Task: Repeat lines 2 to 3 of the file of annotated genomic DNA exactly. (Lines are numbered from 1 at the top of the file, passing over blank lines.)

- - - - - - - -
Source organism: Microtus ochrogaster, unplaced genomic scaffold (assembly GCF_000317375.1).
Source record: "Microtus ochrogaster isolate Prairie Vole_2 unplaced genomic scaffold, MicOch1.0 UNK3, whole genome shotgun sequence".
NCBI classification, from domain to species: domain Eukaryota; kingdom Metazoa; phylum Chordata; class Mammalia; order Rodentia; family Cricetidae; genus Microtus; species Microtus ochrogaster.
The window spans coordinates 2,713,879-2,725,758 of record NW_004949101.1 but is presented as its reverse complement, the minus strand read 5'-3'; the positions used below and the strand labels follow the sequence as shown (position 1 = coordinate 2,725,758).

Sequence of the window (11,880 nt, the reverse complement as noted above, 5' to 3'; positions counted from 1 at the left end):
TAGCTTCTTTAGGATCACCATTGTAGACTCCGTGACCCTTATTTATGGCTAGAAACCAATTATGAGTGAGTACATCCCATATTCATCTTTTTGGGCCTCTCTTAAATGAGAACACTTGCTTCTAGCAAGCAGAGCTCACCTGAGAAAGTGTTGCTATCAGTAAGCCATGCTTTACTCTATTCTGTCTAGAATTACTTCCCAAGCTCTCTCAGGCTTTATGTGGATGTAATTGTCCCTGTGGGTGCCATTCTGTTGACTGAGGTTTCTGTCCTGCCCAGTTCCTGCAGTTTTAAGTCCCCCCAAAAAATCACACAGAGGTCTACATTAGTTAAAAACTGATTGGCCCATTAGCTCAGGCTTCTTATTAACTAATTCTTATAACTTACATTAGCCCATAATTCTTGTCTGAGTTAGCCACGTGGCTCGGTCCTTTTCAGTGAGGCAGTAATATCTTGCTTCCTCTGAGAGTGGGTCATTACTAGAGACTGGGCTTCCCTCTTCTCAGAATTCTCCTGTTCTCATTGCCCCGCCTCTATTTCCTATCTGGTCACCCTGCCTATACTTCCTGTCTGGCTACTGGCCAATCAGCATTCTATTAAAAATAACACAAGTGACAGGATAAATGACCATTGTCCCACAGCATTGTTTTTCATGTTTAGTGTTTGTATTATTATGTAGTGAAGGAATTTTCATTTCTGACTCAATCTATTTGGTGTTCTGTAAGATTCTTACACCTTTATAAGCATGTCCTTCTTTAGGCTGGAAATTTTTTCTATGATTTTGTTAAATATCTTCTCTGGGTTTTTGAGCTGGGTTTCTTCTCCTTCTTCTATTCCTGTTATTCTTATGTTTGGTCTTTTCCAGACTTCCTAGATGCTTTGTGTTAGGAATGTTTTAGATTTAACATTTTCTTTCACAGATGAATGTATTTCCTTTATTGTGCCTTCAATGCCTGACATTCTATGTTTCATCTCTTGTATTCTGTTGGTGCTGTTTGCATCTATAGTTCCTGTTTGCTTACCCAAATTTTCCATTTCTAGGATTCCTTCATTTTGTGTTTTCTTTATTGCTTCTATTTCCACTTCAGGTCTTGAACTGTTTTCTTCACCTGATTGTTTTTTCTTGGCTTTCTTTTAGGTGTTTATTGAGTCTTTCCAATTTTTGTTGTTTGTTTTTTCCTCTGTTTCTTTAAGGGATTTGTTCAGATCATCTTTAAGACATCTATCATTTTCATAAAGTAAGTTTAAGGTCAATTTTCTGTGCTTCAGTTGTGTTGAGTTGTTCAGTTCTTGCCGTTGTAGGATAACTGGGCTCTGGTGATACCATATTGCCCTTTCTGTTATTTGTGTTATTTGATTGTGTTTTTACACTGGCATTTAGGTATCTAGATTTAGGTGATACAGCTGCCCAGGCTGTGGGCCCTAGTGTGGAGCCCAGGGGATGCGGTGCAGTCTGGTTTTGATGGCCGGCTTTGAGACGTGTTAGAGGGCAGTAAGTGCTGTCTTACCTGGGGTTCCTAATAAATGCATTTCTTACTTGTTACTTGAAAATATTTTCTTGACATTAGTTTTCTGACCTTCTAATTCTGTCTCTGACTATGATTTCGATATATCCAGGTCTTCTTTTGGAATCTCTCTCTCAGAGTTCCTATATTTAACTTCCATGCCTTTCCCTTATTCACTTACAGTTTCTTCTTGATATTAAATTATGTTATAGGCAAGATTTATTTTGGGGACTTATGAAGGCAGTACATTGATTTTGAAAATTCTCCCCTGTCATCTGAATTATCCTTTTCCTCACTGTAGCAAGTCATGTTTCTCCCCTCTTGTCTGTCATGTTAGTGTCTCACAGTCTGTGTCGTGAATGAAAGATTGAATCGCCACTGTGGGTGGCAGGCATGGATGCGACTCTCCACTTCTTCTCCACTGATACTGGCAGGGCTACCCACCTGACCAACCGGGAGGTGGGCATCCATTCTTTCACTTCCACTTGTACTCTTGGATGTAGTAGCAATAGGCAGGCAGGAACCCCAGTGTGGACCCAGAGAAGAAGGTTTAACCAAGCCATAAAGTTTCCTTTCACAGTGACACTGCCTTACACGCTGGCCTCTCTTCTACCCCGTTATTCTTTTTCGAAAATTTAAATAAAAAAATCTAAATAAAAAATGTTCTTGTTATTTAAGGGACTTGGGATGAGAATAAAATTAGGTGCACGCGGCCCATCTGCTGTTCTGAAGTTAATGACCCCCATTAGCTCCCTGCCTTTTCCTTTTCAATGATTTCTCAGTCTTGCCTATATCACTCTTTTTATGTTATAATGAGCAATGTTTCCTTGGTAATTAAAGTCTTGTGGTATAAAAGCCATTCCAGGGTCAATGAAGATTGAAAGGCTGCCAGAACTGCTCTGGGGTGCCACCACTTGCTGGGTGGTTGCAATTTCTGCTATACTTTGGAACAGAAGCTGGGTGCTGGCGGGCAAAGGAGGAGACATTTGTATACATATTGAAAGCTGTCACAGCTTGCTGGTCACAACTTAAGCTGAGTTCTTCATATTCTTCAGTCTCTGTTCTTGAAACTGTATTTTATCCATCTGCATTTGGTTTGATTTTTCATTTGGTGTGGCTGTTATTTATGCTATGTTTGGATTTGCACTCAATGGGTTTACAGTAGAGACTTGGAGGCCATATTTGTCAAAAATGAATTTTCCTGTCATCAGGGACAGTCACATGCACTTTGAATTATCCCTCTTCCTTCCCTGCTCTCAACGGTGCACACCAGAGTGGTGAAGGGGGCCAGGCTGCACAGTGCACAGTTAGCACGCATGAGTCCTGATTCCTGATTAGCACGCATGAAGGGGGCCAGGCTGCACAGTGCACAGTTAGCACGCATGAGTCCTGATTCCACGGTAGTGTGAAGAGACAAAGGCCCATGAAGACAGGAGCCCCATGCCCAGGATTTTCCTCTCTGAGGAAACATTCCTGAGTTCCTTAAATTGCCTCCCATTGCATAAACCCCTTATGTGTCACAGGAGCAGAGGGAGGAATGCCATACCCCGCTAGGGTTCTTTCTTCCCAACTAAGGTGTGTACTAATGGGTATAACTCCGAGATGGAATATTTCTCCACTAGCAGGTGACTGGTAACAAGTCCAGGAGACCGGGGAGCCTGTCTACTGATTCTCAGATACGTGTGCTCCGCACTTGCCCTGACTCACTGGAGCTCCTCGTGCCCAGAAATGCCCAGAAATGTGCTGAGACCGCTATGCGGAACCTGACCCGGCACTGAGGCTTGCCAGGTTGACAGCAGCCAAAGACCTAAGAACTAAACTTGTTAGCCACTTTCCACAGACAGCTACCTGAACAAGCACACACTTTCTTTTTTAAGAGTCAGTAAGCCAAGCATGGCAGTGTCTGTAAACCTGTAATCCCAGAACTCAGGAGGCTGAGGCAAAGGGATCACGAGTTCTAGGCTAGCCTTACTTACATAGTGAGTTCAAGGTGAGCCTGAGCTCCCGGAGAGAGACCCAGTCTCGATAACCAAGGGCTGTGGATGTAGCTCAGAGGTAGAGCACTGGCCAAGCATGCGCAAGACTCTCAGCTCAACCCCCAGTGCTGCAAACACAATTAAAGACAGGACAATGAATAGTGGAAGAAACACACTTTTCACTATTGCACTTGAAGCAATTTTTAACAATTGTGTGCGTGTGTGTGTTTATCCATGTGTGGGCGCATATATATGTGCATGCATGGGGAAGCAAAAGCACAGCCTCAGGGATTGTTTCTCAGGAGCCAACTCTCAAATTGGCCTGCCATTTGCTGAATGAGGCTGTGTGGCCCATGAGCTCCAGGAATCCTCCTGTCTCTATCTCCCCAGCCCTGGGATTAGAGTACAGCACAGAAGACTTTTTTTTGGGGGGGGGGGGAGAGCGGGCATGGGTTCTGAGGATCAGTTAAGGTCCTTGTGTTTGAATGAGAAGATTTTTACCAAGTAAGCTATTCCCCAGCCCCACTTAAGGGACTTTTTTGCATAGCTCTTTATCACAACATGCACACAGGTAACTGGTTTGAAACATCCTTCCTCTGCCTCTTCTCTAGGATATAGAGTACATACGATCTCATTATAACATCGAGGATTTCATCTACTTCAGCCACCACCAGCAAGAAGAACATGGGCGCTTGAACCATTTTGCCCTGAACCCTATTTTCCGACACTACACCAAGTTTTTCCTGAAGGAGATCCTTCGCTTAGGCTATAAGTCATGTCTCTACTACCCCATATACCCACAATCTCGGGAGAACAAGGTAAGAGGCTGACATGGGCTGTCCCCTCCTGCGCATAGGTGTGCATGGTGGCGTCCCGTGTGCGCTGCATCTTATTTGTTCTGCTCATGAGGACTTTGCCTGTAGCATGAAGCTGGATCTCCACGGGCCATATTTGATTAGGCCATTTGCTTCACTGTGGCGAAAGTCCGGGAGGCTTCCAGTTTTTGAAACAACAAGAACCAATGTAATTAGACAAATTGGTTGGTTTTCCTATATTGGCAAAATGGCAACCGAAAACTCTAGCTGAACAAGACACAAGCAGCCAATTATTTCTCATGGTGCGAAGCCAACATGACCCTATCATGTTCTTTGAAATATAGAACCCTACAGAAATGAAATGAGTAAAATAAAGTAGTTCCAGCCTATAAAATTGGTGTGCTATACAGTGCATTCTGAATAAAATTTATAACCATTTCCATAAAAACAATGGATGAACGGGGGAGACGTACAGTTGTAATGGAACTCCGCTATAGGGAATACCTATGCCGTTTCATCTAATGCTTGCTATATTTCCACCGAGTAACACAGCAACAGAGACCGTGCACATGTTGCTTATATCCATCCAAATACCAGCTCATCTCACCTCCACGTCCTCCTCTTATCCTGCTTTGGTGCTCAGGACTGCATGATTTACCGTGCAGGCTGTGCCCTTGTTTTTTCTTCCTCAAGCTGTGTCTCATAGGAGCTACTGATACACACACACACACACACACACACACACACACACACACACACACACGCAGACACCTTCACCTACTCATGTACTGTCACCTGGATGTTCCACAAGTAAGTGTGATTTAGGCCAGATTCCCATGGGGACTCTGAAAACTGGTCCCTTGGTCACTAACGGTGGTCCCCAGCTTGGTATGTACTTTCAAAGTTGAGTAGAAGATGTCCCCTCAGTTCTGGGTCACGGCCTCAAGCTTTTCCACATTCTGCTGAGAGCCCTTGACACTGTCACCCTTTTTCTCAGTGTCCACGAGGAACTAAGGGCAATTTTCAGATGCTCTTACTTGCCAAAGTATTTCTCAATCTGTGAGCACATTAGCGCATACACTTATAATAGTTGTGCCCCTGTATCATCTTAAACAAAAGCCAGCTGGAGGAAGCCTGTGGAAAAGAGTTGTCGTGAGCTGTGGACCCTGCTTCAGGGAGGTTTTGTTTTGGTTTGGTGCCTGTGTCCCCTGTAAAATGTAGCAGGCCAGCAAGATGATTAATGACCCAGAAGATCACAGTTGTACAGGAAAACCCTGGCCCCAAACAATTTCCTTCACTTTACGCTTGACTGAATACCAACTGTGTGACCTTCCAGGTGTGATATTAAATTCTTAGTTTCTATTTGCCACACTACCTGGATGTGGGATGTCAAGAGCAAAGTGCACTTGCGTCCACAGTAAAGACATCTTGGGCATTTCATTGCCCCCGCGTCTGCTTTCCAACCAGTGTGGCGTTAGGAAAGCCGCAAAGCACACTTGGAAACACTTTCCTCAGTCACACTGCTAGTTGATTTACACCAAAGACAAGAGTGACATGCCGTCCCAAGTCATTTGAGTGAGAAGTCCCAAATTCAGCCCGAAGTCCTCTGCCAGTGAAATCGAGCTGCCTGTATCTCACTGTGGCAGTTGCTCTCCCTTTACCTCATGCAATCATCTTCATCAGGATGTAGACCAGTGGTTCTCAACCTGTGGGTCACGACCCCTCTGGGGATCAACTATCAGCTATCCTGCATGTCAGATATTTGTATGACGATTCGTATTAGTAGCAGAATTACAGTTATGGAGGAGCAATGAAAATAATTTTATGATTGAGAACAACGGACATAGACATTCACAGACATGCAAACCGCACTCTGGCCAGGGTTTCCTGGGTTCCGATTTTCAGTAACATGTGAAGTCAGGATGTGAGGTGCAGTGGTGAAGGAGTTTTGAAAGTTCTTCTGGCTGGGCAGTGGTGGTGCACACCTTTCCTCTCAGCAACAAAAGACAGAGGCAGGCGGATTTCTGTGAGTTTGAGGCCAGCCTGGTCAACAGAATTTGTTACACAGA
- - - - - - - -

Source record: "Microtus ochrogaster isolate Prairie Vole_2 unplaced genomic scaffold, MicOch1.0 UNK3, whole genome shotgun sequence".
NCBI classification, from domain to species: domain Eukaryota; kingdom Metazoa; phylum Chordata; class Mammalia; order Rodentia; family Cricetidae; genus Microtus; species Microtus ochrogaster.